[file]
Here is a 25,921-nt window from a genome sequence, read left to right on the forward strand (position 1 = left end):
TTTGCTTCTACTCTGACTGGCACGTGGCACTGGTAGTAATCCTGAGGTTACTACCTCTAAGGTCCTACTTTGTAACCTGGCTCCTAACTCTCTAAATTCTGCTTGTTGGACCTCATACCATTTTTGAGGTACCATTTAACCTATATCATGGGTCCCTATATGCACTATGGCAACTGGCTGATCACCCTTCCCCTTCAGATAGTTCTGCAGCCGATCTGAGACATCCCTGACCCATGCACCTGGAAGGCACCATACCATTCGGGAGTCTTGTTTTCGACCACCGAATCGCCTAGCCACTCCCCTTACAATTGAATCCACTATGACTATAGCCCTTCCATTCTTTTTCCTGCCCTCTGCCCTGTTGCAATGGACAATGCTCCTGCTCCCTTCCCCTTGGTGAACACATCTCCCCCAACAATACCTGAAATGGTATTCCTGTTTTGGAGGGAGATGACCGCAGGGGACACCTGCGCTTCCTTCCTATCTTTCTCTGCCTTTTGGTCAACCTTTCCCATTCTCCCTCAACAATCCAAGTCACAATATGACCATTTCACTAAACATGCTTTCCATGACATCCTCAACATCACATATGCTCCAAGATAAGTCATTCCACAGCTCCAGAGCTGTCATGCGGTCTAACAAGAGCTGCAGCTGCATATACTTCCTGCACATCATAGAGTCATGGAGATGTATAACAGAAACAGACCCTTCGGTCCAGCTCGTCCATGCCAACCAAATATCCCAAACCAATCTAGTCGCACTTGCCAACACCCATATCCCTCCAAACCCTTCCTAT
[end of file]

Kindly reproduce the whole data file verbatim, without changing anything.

Here is a 25,921-nt window from a genome sequence, read left to right on the forward strand (position 1 = left end):
TTTGCTTCTACTCTGACTGGCACGTGGCACTGGTAGTAATCCTGAGGTTACTACCTCTAAGGTCCTACTTTGTAACCTGGCTCCTAACTCTCTAAATTCTGCTTGTTGGACCTCATACCATTTTTGAGGTACCATTTAACCTATATCATGGGTCCCTATATGCACTATGGCAACTGGCTGATCACCCTTCCCCTTCAGATAGTTCTGCAGCCGATCTGAGACATCCCTGACCCATGCACCTGGAAGGCACCATACCATTCGGGAGTCTTGTTTTCGACCACCGAATCGCCTAGCCACTCCCCTTACAATTGAATCCACTATGACTATAGCCCTTCCATTCTTTTTCCTGCCCTCTGCCCTGTTGCAATGGACAATGCTCCTGCTCCCTTCCCCTTGGTGAACACATCTCCCCCAACAATACCTGAAATGGTATTCCTGTTTTGGAGGGAGATGACCGCAGGGGACACCTGCGCTTCCTTCCTATCTTTCTCTGCCTTTTGGTCAACCTTTCCCATTCTCCCTCAACAATCCAAGTCACAATATGACCATTTCACTAAACATGCTTTCCATGACATCCTCAACATCACATATGCTCCAAGATAAGTCATTCCACAGCTCCAGAGCTGTCATGCGGTCTAACAAGAGCTGCAGCTGCATATACTTCCTGCACATCATAGAGTCATGGAGATGTATAACAGAAACAGACCCTTCGGTCCAGCTCGTCCATGCCAACCAAATATCCCAAACCAATCTAGTCGCACTTGCCAACACCCATATCCCTCCAAACCCTTCCTAT